Resources, Tutorials

Speed Test: How to Measure Your Average Cross Stitch Rate and Why

This is probably going to be a long post, so let’s start this off by immediately saying this is NOT about whether you are fast or slow. None of that matters. You should not compare yourself to others and/or get upset at yourself for stitching slower due to injury, mental health, multitasking, etc. That’s not the point! Let’s look at a few other scenarios in which knowing your average stitch speed is useful.

  • Someone’s Birthday is in 2 weeks and you are looking at patterns you might be able to finish within that time. How many hours a day would you need to work on this to finish it before then?
  • Your friend wants to commission you to stitch something for them and asks you how much it would cost. How many hours would it take you so you can quote a decent hourly wage?
  • An advertisement from your favorite designer gets posted looking for test stitchers. How many designs could you feasibly finish in a month without burning yourself out?
  • You post a WIP of a large project on Instagram and someone asks you how many hours you’ve put into it already. You haven’t really kept track of time, but know you’ve put in about 5k stitches so far.

There are many more scenarios and reasons people would benefit from knowing how fast they stitch. And it doesn’t have to be about being fast or slow. If you are the competitive type, love finding ways to make things more efficient, or just enjoy pushing yourself… it’s OKAY to strive to be faster. Just don’t beat yourself up about it.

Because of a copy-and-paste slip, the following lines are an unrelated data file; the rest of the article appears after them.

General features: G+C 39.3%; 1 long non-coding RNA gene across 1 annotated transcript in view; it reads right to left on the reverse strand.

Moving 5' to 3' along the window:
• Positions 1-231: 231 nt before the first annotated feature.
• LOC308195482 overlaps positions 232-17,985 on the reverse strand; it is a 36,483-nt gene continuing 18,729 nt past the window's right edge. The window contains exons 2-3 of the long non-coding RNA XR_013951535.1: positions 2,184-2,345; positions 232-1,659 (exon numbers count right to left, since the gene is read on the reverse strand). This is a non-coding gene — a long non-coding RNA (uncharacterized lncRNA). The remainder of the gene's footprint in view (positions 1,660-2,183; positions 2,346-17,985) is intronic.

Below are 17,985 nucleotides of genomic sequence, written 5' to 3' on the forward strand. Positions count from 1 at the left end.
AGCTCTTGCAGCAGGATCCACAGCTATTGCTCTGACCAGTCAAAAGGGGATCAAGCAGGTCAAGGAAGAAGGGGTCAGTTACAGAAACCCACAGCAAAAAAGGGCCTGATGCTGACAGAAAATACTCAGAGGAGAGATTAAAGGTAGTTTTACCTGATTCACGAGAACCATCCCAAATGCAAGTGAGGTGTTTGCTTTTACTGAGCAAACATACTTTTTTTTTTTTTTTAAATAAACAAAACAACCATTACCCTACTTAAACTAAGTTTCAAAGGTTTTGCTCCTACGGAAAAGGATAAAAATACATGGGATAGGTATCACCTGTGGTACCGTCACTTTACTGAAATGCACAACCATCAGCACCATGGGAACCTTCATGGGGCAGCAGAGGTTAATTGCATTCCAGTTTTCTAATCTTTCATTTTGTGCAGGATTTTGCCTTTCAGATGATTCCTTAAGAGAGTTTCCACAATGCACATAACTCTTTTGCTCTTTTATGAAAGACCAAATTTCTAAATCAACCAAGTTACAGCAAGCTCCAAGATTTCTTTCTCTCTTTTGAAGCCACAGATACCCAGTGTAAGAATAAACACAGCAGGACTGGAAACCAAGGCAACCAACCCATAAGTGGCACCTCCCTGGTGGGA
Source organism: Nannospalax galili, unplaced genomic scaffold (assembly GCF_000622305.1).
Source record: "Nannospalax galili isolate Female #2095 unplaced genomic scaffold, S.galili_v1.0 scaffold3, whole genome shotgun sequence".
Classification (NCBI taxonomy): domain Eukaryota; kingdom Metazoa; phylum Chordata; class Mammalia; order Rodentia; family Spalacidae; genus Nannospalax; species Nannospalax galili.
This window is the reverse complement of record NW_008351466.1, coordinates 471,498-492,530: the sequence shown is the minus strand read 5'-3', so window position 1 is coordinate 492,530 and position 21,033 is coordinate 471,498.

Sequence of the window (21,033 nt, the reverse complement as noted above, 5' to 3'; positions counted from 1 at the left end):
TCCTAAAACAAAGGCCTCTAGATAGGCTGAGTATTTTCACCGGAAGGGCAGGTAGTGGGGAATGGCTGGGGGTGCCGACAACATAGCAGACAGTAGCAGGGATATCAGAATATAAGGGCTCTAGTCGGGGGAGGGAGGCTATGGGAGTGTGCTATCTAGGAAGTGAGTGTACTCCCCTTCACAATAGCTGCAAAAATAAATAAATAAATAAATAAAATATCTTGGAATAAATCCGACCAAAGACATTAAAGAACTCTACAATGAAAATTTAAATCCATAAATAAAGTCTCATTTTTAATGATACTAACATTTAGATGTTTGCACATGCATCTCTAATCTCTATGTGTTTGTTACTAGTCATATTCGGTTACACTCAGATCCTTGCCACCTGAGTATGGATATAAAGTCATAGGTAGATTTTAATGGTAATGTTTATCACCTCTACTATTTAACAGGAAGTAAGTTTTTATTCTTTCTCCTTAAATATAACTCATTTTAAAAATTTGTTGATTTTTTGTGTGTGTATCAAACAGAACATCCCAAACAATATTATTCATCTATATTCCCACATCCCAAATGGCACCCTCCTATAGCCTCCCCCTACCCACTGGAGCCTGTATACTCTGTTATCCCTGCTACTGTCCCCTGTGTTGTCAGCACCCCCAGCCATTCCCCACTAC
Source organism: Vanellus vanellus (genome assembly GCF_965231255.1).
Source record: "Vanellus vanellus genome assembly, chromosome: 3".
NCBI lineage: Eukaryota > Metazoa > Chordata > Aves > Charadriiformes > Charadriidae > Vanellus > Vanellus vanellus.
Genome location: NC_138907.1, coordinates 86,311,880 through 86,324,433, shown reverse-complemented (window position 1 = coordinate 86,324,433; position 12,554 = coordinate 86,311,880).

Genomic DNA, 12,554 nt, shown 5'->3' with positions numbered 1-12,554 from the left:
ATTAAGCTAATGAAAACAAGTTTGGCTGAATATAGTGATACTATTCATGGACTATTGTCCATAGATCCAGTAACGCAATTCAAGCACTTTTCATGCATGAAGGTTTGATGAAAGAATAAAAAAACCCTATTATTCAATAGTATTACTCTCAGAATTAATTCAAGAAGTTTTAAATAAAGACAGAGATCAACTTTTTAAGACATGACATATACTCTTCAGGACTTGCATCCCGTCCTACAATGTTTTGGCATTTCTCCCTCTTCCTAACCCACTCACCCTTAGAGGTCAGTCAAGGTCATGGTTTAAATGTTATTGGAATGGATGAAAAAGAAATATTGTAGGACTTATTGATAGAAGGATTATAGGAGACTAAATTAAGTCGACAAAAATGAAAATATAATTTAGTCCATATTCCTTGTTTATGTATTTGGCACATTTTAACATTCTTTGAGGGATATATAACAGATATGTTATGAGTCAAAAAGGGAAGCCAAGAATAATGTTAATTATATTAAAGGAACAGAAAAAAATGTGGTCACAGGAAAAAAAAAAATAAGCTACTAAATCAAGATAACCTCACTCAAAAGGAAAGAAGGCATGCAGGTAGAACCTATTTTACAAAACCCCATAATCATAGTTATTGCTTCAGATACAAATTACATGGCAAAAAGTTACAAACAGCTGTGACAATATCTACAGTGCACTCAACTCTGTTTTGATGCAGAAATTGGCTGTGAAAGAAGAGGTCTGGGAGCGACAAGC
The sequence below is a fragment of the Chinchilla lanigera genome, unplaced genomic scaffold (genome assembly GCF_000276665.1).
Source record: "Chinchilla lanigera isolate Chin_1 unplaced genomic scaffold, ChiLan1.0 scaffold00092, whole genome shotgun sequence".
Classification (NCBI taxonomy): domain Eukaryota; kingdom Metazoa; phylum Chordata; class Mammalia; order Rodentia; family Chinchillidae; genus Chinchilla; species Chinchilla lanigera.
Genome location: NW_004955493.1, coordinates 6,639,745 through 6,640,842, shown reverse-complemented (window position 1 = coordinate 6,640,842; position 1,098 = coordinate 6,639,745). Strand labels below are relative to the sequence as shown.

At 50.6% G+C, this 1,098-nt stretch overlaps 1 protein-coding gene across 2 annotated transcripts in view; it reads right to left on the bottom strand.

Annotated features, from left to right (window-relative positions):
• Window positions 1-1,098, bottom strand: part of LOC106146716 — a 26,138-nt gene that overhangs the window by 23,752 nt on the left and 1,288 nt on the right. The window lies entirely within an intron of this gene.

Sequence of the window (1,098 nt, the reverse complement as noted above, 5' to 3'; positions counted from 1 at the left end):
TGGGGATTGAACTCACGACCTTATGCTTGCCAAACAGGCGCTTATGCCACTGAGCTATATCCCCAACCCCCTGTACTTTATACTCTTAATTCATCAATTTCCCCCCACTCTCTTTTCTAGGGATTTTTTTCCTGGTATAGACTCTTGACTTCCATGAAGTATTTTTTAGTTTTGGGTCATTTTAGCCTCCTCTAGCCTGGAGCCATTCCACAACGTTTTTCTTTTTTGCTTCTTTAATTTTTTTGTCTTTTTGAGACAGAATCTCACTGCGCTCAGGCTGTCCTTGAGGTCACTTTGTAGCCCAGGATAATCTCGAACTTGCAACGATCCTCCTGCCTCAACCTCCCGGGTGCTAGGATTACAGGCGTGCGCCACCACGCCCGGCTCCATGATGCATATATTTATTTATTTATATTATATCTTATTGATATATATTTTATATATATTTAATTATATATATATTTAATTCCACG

If you’re a beginner, getting an idea of your current stitch speed will help you know how much you’ve improved when you test again in a few months. Or a year.

If you’re a long time stitcher, it may help to know if the new stand you bought really did help you get more done.

No matter your skill level, it’s about knowing your limits.

Closeup of some cross stitched DDR arrows

Choosing the Right Conditions To Test Speed

Regardless of your reasons for figuring out your average speed, it’s important that you test it in actually average conditions.

If you’re just stitching a block of a single color for an hour, it’s naturally going to be faster than something full of color changes and stray confetti stitches.

  • Pick an ‘average’ pattern. One with at least a few color changes and no huge blocks of color. If possible, pick a relatively small design you can finish in one sitting, and know the exact stitch count for.

Your fabric and needle can slow you down as well. If you’re not used to 36 count fabric, you’re gonna be taking your time. If you’ve lost your favorite needle and are just breaking in a new one you might find yourself missing the hole more often than normal.

  • Use whatever fabric type you lean towards the most, and the needle you use most often.